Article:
I never thought we would get this far.
I swore I would always be a paper girl. I love the smell of books, the feel of them in my hands, the pretty covers. I love popping into a bookstore and flipping through several tomes before deciding which lucky one will be going home with me that evening. For me, books are a quick, fairly cheap (especially when I have a coupon!) pick-me-up: better for me than ice cream, and way more lasting. I can revisit them again and again. And thanks to an awesome city library system, I can borrow almost anything I want for free!
Then two things happened.
One, my neighborhood Borders closed, as did most of the locations in Chicago. I was devastated. Sure, there are independent and used bookstores in my 'hood (one of the advantages to living here), but they don't have nearly as good a selection, plus one of the used bookstores is run by a real asshole who always yells at me to turn off my cell phone. Even when my cell phone is tucked away in my purse. Plus, no coupons.
Two, I started planning my move. Granted, I'm staying in the same neighborhood, but even a trek seven blocks east requires packing, which necessitates a purge. And I realized: while I love my three full bookcases, they are very, very full. I've loved discovering the romance genre, and I was about YA way before Twilight was even a sparkly germ in Stephenie Meyer's mind, but the thing about genre fiction? IT PILES UP. Like crazy. Because YA and romance reads tend to be fairly fast (and I'm a fast reader anyway), I have a ton of them. Sure, many are worth rereading and revisiting (for example, I always turn to Jennifer Crusie's Bet Me on a bad day), but some I haven't looked at since the first read. Also? Usually all of my holds from the library come in at once, which makes for a very heavy bag at the end of the day.
There's a Barnes & Noble near my office, where I like to write and have hot chocolate on lunch breaks. And like the nerdy best friend in an 80's movie, you, Nook, were always hanging around, at your little kiosk, surrounded by attractive covers and accessories. But I always ignored you.
Until one day, like the nerdy best friend in an 80's movie who gets a makeover, I stopped for a second look.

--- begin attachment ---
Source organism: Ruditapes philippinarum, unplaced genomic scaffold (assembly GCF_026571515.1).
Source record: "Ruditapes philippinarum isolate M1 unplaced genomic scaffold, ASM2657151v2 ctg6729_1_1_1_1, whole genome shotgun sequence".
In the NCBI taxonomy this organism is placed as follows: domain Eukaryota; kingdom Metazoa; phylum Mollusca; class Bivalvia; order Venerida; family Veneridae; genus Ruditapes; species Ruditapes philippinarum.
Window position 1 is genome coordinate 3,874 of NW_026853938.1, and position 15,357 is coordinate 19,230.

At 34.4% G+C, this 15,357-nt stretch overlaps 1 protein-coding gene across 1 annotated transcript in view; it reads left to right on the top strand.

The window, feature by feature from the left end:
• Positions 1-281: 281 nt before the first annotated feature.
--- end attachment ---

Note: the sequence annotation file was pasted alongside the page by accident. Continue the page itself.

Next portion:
You were light and easy to use. You use "e-ink" and not backlighting, so as not to hurt my eyes. You could store a bajillion titles AND fit into my purse. Many of these titles were cheaper than their paper brothers and sisters. For a girl who panics if she finishes a book in transit and has nothing else to read, this was like discovering Nutella for the first time. And best of all, you could store e-books from the library.
But I took my time. I asked around about your reputation. I did online research, I grilled my fellow bookworms. I listened to my sister when she said, "you read so much, you're actually a great candidate for an e-reader!" I'd never thought of it that way, but she was right.
I know there are risks. For example, I don't essentially own any material stored in your lovely self--essentially, I'm "renting" it. A zombie apocalypse could happen any day--or you could just massively upgrade--and I'd lose all of that. But my paper books, they would remain.
I get it, though. Falling in love always, always comes with risks. And sometimes you have to just jump in.
So I bit the bullet, Nook. I picked you out, along with two pretty covers. I learned how to do a search, how to load library books on you, how to make "shelves" to sort my growing collection (my shelves are named Noodle Stories, Bitches Be Crazy, Teen Girl Squad, and Do Not Watch That No No Channel). I'm still growing accustomed to all your little quirks.
And I don't think I'll ever fully outgrow the print format. Some books I do want to own, to hold in my hands, to display on my bookcases.
But on the whole, Nook, I think you and are going to be very happy together.